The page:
Jump to Main Content
Spatial variation and temporal instability in climate-growth relationships of sessile oak (Quercus petraea [Matt.] Liebl.) under temperate conditions
- Mérian, Pierre, Bontemps, Jean-Daniel, Bergès, Laurent, Lebourgeois, François
- Plant ecology 2011 v.212 no.11 pp. 1855-1871
- Quercus petraea, autumn, climate change, climatic factors, cooling, forests, frost, summer, temperature, temporal variation, trees, water stress, France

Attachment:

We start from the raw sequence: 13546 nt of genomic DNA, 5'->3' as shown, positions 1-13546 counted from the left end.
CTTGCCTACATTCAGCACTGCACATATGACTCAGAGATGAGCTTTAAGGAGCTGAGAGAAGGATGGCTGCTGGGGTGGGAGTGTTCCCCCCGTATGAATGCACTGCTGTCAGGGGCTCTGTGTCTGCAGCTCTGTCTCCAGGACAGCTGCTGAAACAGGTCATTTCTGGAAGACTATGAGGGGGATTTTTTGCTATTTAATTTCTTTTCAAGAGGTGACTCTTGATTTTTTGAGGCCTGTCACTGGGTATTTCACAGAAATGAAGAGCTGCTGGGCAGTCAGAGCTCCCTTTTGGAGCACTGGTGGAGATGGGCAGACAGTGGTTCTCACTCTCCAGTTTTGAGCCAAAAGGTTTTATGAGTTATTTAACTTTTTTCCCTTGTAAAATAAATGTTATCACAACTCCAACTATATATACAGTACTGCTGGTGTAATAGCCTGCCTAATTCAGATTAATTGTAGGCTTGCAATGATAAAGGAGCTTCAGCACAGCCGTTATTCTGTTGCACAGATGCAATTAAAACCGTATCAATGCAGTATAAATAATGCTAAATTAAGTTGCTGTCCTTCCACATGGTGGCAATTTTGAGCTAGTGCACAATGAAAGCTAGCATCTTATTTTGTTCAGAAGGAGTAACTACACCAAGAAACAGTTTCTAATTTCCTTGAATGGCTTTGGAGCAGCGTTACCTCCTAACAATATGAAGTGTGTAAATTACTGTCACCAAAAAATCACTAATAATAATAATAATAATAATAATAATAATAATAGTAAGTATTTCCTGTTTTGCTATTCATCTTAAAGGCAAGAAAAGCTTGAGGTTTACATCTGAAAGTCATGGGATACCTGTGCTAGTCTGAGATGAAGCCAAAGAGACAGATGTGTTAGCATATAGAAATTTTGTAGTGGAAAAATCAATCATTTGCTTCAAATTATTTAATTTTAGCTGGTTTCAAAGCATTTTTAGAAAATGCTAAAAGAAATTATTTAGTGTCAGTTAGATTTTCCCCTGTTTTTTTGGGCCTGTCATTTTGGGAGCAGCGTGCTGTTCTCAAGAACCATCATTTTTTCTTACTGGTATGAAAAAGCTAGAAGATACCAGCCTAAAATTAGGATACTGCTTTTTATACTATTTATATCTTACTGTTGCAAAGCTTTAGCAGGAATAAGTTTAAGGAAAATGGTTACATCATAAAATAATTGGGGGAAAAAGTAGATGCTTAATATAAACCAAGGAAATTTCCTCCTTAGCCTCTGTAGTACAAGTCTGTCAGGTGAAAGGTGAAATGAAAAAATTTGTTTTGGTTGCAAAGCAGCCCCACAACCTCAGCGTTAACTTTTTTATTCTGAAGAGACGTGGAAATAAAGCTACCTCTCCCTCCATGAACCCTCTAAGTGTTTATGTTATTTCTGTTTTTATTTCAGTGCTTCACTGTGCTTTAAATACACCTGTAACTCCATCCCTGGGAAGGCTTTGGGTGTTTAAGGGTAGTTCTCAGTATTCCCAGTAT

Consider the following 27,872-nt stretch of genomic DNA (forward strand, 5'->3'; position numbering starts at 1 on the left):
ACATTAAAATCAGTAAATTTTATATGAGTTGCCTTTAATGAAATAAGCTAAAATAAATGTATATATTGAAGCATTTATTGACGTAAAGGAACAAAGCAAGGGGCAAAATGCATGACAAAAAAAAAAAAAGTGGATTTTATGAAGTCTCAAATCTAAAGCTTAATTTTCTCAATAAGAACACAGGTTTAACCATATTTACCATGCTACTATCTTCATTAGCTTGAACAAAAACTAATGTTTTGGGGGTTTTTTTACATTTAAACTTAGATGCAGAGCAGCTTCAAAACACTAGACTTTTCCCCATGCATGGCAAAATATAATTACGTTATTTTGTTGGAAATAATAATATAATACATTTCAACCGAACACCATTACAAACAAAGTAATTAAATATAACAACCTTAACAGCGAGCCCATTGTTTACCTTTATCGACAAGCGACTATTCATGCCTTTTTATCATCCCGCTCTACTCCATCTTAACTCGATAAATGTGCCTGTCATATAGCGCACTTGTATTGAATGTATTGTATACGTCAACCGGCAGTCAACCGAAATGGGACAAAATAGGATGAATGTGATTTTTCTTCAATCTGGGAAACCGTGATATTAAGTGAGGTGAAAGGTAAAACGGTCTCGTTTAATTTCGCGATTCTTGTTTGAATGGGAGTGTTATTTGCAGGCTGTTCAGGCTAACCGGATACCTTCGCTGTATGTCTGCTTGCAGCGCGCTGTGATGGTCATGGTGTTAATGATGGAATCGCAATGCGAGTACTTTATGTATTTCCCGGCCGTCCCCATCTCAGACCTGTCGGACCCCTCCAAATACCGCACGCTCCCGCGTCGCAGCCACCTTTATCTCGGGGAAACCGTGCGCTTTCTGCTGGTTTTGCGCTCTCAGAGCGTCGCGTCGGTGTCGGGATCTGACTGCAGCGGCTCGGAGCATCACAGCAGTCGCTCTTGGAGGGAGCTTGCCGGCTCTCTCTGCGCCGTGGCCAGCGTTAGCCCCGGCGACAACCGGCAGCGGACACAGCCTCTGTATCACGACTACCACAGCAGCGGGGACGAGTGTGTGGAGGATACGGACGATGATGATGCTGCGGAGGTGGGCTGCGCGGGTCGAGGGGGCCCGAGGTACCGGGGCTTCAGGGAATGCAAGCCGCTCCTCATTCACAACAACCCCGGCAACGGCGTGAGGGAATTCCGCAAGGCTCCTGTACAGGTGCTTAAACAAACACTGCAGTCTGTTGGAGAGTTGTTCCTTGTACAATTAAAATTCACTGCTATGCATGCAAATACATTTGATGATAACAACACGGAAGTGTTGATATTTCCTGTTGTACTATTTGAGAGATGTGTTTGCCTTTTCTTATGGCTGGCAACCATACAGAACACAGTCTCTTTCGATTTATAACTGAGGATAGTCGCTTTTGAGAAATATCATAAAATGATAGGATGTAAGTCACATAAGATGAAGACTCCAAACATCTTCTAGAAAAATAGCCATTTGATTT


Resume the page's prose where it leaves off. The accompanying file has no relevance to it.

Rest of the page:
- Temporal instability of forest climate-growth relationships has been evidenced at high elevations and latitudes, and in Mediterranean contexts. Investigations under temperate conditions, where growth is under the control of both winter frost and summer water stress, are scarce and could provide valuable information about the ability of forest to cope with climate change. To highlight the main climatic factors driving the radial growth of Quercus petraea forests and to detect their possible evolutions over the last century, dendroecological analyses were performed along a longitudinal gradient of both decreasing summer water stress and increasing winter frost in northern France (from oceanic to semi-continental conditions). The climate-growth relationships were evaluated from 31 tree-ring chronologies (720 trees) through the calculation of moving correlation functions. Q. petraea displayed a rather low sensitivity to climate. High temperature in March and water stress from May to July appeared to be the main growth limiting factors. The sensitivity to winter precipitation and summer water stress decreased from oceanic to semi-continental conditions, whilst the correlation to winter frost tended to increase. Moving correlations revealed a general instability of climate-growth relationships, with a moderate synchronicity with climatic fluctuations. The main changes occurred during previous autumn for both temperature and precipitation whilst climatic trends were rather low or non-significant. The most coherent trends were pointed out (i) in April with a cooling (−0.9°C) leading to positive correlation to temperature at the end of the century, and (ii) in July with a decreasing inter-annual variability of precipitation resulting in a loss of correlation. On the contrary, the decreasing temperature and increasing precipitation in May and June led to few significant changes climate-growth relationships.